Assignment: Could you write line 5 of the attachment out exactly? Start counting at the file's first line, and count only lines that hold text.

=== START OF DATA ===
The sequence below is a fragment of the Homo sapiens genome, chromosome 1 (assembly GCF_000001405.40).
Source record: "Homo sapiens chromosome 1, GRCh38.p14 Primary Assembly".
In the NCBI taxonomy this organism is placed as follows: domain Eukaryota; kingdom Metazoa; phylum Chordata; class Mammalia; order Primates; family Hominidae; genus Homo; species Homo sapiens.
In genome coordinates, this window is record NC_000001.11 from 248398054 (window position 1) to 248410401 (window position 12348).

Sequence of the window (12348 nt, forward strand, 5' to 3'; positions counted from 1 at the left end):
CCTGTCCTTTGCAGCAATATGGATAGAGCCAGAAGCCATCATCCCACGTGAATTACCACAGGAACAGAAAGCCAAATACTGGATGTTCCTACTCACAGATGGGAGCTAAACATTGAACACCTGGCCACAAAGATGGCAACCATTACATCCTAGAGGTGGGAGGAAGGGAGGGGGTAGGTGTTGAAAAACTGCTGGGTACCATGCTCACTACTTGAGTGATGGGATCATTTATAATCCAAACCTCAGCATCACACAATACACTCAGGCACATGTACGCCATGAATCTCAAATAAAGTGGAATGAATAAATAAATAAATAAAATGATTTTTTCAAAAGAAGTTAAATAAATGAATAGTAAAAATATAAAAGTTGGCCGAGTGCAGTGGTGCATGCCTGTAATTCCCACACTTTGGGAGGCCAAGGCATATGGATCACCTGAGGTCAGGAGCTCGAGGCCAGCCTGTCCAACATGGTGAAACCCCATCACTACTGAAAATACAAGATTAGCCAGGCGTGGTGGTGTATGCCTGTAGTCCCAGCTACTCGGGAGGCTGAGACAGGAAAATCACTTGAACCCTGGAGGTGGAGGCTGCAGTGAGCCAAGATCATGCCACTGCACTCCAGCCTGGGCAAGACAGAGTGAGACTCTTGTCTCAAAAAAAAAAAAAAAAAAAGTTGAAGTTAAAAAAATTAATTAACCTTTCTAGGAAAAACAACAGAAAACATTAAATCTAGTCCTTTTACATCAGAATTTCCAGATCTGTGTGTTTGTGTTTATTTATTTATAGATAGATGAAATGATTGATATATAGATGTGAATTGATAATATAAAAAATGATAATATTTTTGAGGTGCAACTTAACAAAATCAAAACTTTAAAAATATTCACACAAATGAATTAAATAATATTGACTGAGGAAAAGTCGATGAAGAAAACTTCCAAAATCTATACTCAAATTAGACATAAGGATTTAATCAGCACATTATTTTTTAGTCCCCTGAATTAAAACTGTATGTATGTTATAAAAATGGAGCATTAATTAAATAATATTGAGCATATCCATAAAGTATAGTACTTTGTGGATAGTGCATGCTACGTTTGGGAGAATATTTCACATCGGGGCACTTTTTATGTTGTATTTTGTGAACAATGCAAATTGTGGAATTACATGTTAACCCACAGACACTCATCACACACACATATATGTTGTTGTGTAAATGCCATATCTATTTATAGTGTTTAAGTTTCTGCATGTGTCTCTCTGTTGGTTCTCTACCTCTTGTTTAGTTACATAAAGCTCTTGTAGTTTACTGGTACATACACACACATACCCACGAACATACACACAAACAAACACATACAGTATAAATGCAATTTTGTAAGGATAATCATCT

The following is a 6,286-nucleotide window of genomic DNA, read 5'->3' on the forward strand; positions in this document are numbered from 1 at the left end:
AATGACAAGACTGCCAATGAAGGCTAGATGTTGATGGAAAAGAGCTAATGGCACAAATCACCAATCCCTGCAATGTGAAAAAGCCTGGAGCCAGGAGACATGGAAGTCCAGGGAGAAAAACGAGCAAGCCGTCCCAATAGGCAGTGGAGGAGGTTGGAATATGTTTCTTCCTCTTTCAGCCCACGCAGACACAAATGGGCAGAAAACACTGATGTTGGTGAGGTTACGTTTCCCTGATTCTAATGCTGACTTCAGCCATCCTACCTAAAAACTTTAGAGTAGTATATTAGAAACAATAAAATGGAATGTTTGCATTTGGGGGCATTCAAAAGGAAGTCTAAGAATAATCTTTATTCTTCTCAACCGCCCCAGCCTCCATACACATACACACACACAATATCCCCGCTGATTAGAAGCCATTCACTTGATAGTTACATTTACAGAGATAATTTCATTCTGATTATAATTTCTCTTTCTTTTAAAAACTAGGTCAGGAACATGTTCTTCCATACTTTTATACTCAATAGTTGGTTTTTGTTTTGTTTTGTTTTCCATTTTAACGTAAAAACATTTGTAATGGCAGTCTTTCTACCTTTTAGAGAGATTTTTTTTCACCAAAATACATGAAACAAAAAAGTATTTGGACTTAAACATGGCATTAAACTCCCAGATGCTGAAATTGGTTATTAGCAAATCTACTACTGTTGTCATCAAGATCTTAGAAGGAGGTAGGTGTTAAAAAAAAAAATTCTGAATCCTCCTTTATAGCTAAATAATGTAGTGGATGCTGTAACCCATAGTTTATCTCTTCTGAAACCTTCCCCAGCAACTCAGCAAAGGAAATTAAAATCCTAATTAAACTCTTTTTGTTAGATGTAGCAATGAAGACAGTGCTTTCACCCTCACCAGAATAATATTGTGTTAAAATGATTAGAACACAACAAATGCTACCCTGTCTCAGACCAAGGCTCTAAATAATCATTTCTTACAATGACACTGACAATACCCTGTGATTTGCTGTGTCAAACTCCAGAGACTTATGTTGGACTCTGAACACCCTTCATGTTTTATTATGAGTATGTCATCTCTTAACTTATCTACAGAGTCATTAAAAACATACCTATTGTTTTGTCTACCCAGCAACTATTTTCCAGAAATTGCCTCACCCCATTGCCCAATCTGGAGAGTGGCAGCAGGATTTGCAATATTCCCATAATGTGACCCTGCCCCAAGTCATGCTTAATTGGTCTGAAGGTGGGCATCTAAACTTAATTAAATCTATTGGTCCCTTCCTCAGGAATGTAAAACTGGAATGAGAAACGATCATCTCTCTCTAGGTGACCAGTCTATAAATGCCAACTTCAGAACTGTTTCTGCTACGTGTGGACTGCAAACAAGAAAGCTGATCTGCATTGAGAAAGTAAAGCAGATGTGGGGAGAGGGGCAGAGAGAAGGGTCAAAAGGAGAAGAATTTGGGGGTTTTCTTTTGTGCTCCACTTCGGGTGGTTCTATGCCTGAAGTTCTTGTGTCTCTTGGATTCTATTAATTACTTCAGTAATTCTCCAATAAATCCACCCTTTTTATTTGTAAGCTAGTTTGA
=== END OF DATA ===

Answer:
Sequence of the window (12348 nt, forward strand, 5' to 3'; positions counted from 1 at the left end):